Handmade Oracle Cards
The Oracle is embodied as two decks of cards. Together, they provide a randomized source of inspiration. Draw the cards. Consider their content. Break free of the blank page.
The pictured decks are the first prototype, and are made up of a number of concrete nouns and a number of abstract ideas. The specific words selected and the icons that represent them were the result of many hours pouring through lists of reasonable candidates.
The cards themselves were printed on 90 pound buff card stock. The faces and backs were printed several cards at a time on separate sheets of stock, which were glued together with a permanent spray-mount adhesive. Once pressed, the individual cards were cut out with a rotary paper cutter, and the corners rounded off with a punch.
We considered several approaches to making a deck of cards at home, read a number of blog posts from the board game community on the subject, and settled on this approach as simple and direct. While I would certainly not manufacture cards in any quantity by this technique, it worked well, went smoothly, and the result has a really nice feel in the hand.
Since the backs are printed separately from the faces, they could have been printed on a different color (or several different colors) of card stock. I chose to make them differ only in the color of a single feature because I didn’t have other colors of card stock at hand. The result is distinct enough to sort the cards if accidentally shuffled together, and looks classy, professional, and designed.
The card faces each carry a word and an icon for or related to the word. All of the words were selected from the amazing collection of open source iconographic art found at The Noun Project by Ross Berteig and Clifford Ball. A few images were touched up or tweaked before use, primarily to make a noun’s slightly less specific. And in a few cases, the nouns used by the original artist have been edited for length or replaced outright to better fit the intended use of the finished cards.
Icons from The Noun Project are individually licensed under either Creative Commons CC-BY or are deeded over to the Public Domain. A complete report of the attribution for each icon used in that deck appears at the end of this page.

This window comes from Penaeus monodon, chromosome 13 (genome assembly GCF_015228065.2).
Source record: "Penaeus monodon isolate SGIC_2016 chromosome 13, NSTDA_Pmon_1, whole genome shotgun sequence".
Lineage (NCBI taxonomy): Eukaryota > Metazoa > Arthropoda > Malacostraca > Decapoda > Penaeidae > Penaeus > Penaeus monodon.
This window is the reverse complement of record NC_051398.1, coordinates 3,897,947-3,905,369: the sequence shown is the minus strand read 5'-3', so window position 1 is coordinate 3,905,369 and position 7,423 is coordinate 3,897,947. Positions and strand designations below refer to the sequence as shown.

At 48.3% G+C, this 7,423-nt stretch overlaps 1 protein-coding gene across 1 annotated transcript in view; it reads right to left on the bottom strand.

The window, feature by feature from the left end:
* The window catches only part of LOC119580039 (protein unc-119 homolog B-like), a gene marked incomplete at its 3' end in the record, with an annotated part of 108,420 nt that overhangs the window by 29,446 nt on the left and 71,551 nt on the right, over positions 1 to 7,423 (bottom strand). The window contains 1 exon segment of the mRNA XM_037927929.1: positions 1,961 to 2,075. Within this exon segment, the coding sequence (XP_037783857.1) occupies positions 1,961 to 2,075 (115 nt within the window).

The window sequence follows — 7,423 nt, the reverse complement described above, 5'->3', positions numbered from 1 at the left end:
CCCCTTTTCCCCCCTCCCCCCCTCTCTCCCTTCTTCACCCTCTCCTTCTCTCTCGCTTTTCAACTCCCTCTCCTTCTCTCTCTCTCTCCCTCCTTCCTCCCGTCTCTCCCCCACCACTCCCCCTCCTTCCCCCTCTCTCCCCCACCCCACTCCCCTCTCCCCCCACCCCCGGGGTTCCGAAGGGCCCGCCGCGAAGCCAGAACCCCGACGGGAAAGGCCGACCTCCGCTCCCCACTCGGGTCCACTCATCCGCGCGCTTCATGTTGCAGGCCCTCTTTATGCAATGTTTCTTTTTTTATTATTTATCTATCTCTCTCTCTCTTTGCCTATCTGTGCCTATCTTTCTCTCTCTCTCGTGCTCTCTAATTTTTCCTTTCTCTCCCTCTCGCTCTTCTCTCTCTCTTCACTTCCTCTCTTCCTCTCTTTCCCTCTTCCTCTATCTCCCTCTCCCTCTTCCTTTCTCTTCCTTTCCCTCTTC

Sample Spread of Four
Two from each collection dealt in a spread for reading. In the case of the spread shown, we clearly have a textbook case of “beer goggles leading to drunk calling”.
This report was generated automatically from the script that prepared the card faces for printing. The nouns listed appear in the First Embodiment.
The First Embodiment card deck as a whole is Copyright (2014) Ross Berteig and Clifford Ball. This work is licensed under the Creative Commons Attribution 4.0 International License. To view a copy of this license, visit http://creativecommons.org/licenses/by/4.0/.
The image artwork used in these card designs were selected from the large assortment of iconographic art found at The Noun Project by Ross Berteig and Clifford Ball. A few images are touched up or tweaked before use. And in a few cases, the names used by the original artist have been edited for length or replaced outright to better fit the intended use of the finished cards.
The following icons are from The Noun Project and are used under the terms of the Creative Commons Attribution 3.0 License.
By Minna Ninova:
By Juan Pablo Bravo:
By Travis Yunis:
* Eye of Providence
By Fabien Jouin:
By Leonard Ellom Quist:
* Against All Odds
* Past Experience
By Luis Prado:
* Deer in the Headlights
* Shark Attack
* Bad Luck
* Cake Knife
By matthew hall:
* Magnifying Glass
By Brianna Reed:
By Kelcey Benne:
* Broken Mirror
By Jeremy J Bristol:
* Optical Illusion
By Scott Lewis:
The following icons are in the Public Domain:
* rat by Timothy Dilich
* voodoo-doll by James Keuning
* record-player by James Keuning
* birdcage by James Keuning